Document Type


Date of Degree

Summer 2014

Degree Name

PhD (Doctor of Philosophy)

Degree In

Communication Studies

First Advisor

Muñoz, Kristine

First Committee Member

Hingstman, David

Second Committee Member

Duck, Steve

Third Committee Member

Hitlin, Steven

Fourth Committee Member

Colvin, Carolyn


The purpose of this research is to investigate actual communication and real world interactions among friends, in order to add to our understanding of political persuasion. Opinions and attitudes are affected by more than deliberate persuasive attempts, and politics are more than just elections and candidate speeches. What people say or do on an everyday basis with friends can be just as - if not more - influential, particularly as a meaning-making endeavor to establish, test, or solidify attitudes. An alternative approach to political communication should address the ongoing interactive nature of meaningmaking and the role of relationships in political persuasion. Thus this study uses discourse analysis through the lens of Sequential Inferential Paradigm to examine a conversation among friends about a political topic, finding that the structure of the conversation and the relationship between the participants are important considerations of influence.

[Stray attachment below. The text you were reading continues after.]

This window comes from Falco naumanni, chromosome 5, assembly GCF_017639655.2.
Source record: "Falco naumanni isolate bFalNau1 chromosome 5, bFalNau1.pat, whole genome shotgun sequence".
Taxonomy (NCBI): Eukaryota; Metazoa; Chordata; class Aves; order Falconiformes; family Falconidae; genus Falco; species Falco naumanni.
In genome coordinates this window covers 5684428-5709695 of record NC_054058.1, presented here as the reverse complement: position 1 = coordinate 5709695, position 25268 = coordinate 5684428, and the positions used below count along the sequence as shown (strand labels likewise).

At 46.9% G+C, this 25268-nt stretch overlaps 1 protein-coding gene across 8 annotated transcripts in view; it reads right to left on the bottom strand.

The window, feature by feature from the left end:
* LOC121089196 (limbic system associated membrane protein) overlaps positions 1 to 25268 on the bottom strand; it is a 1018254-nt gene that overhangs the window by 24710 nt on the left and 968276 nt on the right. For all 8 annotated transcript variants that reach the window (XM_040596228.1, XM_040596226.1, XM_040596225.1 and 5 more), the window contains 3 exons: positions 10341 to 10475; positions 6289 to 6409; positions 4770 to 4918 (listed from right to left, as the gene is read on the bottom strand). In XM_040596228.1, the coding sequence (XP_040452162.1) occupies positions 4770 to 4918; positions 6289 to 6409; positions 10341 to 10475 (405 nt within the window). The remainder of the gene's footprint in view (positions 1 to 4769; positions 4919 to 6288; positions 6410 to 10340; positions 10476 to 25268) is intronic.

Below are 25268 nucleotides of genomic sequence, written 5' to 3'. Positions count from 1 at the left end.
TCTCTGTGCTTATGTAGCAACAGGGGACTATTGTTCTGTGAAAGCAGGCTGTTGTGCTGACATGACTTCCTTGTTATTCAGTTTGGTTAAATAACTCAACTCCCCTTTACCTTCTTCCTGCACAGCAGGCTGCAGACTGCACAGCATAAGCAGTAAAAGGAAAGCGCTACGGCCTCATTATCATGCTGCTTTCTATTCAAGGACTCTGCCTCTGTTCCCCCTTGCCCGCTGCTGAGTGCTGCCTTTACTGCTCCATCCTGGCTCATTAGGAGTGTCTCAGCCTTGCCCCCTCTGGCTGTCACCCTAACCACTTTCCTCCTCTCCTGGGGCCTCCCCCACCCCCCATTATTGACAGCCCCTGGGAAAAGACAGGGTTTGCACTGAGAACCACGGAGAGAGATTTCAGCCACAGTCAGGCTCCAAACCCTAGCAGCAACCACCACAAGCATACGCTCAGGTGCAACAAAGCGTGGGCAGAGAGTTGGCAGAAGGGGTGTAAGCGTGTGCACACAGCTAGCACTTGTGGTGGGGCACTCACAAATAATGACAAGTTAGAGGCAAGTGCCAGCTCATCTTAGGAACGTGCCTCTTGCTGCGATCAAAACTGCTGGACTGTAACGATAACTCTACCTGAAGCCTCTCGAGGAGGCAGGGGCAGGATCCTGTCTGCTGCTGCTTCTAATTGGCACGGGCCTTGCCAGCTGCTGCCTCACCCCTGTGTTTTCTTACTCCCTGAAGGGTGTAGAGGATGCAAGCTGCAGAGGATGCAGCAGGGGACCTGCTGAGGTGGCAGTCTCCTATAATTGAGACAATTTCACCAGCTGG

communication, discourse analysis, friends, persuasion, politics, sequence


vii, 143 pages


Includes bibliographical references (pages 137-143).


Copyright 2014 Amber L. Jannusch

Included in

Communication Commons